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Sad Time in the Veggie Garden

Posted by ritaweeda (My Page) on
Sat, Jul 12, 14 at 7:57

We've had so much rain that the tomatoes are splitting open. I guess I shouldn't complain because this is the first time that we have eggplants, keeping my fingers crossed because they are still small. We have LOTS of hot peppers, (jalapenos and poblanos) but that's it. The other stuff went kapoot a couple of months ago. I managed to scuffle hoe one row of weeds but not the last one and it is growing by leaps and bounds. It's just so hot I can't stand more than a few minutes at a time. Plus the ground is mushy from all the rain, (we have clay soil) so all in all, not much going on. I know, it's that time of year. I do have some okra seedlings going but they are slow to form the real leaves to transplant. Don't have high hopes for those, isn't it a bit late for that now? I had awesome sunflowers at the front of the garden, but the heads got so huge and flopped over, then the squirrels ravaged them. I salvaged some seeds for next planting. I have a few baby tomato plants that I saved the seed from some store-bought Tasti-Li's, surprisingly they came up, has anyone tried that?


Follow-Up Postings:

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RE: Sad Time in the Veggie Garden

Clay soil in FL? You are in the panhandle, maybe?

Anyway, that's a big advantage for the primary growing season when rainfall is low. Our garden in Lake county is over-run with thriving cowpea right now. Cowpea and pigeon pea are good edible crop choices for summer.


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RE: Sad Time in the Veggie Garden

No, I live in Hernando County, sand hills to the East, sand hills to the West. Here you dig down anywhere from 3 to six inches and hit hardpan. Don't know which is worse. I had sand in Tampa and cursed it, now I would love to have it back. But, where my son lives (East of here) it's so sandy he can't keep planted trees alive. Of course the Turkey Oaks and Pines that are there already thrive in it.


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RE: Sad Time in the Veggie Garden

Do you have raised beds, Rita? I'm an in-ground gardener myself but I bet raised beds would be a big help with hardpan.

This year I tried lots of the unusual vegetables that actually like our summer climate, and I must say I'm enjoying them: Moringa, chaya, an old heirloom okra, Roselle, gotu kola, yard long beans, hot peppers and also mild aji peppers, papalo, basils. Bill


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RE: Sad Time in the Veggie Garden

You should be fine with planting okra now for a fall crop.


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RE: Sad Time in the Veggie Garden

I've been harvesting my tomatoes early, when I first start to see some color. I had some split and alot rotted if I left them on too long. I finally put some lime on them yesterday. Probably too late. Every year is different! Don't give up! I still have to get my okra, green beans and flower seeds planted. Always something in the way this year. The tiller broke or it was raining when I was able to plant.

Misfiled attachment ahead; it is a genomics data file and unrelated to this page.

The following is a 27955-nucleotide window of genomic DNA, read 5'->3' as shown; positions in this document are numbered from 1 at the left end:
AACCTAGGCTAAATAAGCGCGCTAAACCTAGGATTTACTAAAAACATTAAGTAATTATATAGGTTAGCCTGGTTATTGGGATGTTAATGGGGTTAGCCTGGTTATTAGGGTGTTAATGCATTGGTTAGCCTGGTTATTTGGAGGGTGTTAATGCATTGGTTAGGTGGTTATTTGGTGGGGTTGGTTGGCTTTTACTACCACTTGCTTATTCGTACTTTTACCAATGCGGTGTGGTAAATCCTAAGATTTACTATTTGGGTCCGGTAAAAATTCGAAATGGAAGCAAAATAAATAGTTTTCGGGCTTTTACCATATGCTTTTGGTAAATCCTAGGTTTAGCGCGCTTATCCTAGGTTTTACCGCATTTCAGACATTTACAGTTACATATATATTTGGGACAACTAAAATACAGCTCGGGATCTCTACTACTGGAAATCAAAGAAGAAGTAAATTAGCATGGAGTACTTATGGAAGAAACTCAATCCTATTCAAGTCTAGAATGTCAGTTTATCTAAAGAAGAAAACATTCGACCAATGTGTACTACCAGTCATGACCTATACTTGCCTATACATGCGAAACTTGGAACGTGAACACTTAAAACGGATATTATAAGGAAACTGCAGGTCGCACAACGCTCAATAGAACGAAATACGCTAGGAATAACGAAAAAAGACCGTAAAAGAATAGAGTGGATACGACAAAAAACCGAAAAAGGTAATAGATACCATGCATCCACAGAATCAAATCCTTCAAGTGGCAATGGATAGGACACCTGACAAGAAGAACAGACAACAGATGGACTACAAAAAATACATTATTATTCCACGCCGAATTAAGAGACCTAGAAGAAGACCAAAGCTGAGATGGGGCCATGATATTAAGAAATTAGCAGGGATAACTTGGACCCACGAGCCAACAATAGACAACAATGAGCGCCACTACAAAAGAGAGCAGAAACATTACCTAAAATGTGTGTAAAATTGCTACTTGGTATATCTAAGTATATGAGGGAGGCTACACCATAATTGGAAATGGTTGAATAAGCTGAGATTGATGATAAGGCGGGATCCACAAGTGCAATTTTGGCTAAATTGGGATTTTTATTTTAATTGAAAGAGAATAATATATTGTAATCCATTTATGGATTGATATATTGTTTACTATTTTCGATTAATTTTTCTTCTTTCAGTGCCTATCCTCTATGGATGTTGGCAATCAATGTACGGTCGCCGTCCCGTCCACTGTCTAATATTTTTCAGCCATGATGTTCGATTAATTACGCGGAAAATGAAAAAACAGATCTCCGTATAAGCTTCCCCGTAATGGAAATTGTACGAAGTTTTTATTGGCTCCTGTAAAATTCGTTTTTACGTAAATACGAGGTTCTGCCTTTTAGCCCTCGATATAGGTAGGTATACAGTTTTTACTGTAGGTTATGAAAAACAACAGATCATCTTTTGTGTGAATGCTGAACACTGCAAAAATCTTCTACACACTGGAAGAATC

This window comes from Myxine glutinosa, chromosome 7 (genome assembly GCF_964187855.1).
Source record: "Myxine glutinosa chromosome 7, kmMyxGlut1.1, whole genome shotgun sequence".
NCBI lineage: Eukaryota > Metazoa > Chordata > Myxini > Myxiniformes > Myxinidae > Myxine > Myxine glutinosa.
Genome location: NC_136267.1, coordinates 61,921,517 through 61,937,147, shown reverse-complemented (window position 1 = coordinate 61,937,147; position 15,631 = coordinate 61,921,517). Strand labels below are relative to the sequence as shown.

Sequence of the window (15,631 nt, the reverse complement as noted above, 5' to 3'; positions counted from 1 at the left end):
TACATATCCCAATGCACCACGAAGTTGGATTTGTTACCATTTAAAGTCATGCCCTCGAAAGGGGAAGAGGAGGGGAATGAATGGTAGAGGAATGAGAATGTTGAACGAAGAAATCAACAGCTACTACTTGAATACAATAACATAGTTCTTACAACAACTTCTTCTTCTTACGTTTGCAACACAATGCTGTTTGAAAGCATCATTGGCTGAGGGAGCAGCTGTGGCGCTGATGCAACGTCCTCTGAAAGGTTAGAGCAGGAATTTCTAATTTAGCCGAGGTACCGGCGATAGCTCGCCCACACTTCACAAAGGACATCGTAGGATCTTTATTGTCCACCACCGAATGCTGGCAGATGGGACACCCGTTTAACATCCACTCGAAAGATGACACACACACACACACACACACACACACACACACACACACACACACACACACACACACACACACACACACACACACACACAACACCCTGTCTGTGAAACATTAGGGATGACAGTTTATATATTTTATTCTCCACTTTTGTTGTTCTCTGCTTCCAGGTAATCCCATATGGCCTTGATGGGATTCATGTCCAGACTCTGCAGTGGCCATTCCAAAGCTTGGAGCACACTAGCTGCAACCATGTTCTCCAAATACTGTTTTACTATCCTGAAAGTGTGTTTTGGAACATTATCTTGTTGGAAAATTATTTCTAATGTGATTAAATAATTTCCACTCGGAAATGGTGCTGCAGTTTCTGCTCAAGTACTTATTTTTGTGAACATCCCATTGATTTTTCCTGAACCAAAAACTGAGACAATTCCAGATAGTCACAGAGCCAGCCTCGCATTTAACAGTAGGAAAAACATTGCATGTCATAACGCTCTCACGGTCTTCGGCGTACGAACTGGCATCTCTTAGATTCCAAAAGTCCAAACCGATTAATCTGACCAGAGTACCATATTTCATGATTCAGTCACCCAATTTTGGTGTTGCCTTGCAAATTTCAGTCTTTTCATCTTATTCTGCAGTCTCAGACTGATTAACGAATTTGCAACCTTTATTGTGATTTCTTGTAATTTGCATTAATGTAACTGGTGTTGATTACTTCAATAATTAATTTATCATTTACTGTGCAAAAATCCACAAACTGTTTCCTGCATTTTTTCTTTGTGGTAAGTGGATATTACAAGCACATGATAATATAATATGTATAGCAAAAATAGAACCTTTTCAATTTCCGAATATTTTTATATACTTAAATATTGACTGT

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RE: Sad Time in the Veggie Garden

We grow the tomatoes, peppers and eggplant in containers. Hubby asked for some of those big food barrels that were empty at a food importer in Tampa, he cut them in halve. He also turned a water trough into a growing container. Beans, peas, and greens we plant in the ground. We also had squash in the ground, they did fine but got the pickle worms in them, someone on this site said we should have started them earlier. Or maybe it was the local farmer here that grows it. Anyway, I've had bad luck with squash ever since I started a garden here. Might try them in containers next time.


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RE: Sad Time in the Veggie Garden

Hi Rita
I'm having the same trouble with my container 'maters splitting from too much rain. The plants are still going and I need a step ladder to get up to check for hornworms on the new growth. I was shocked to see the new baby tomatoes setting way up there!

Hi, Maggie! I have to harvest early, too, and ripen on the window sill. I am wondering about what the lime is for - and how do you apply it . . .sprinkled on the top of the soil? Does that prevent splitting?

Here's a shot of my big yellow Kellogg's from earlier in the month during the drought. So far the rains haven't caused splitting in these, but they take SO long to ripen. I think I will grow them again next year since they are so delicious!

Susie


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RE: Sad Time in the Veggie Garden

I see. We had a similar situation on a property in Bushnell, sand on top of a clay layer. It's the worst of both worlds - the sand dries out easily, yet in heavy rains the clay layer allows drowning.


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RE: Sad Time in the Veggie Garden

  • Posted by L_in_FL 8B/9A Border, NW FL (My Page) on
    Sun, Jul 13, 14 at 13:31

I have read on other forums where people talk about growing out seeds from store-bought Tasti-Lee tomatoes. There will be some variation because they are hybrid tomatoes, but you have a fair chance of getting something similar to the store-bought tomatoes.

If you really like Tasti-Lee and want to grow them specifically, you can buy seeds for them at several seed vendors; I know that Tomato Growers' Supply, Territorial Seed, Burpee, and Totally Tomatoes sell them. That way you will get the exact same tomatoes as those you buy in the store.


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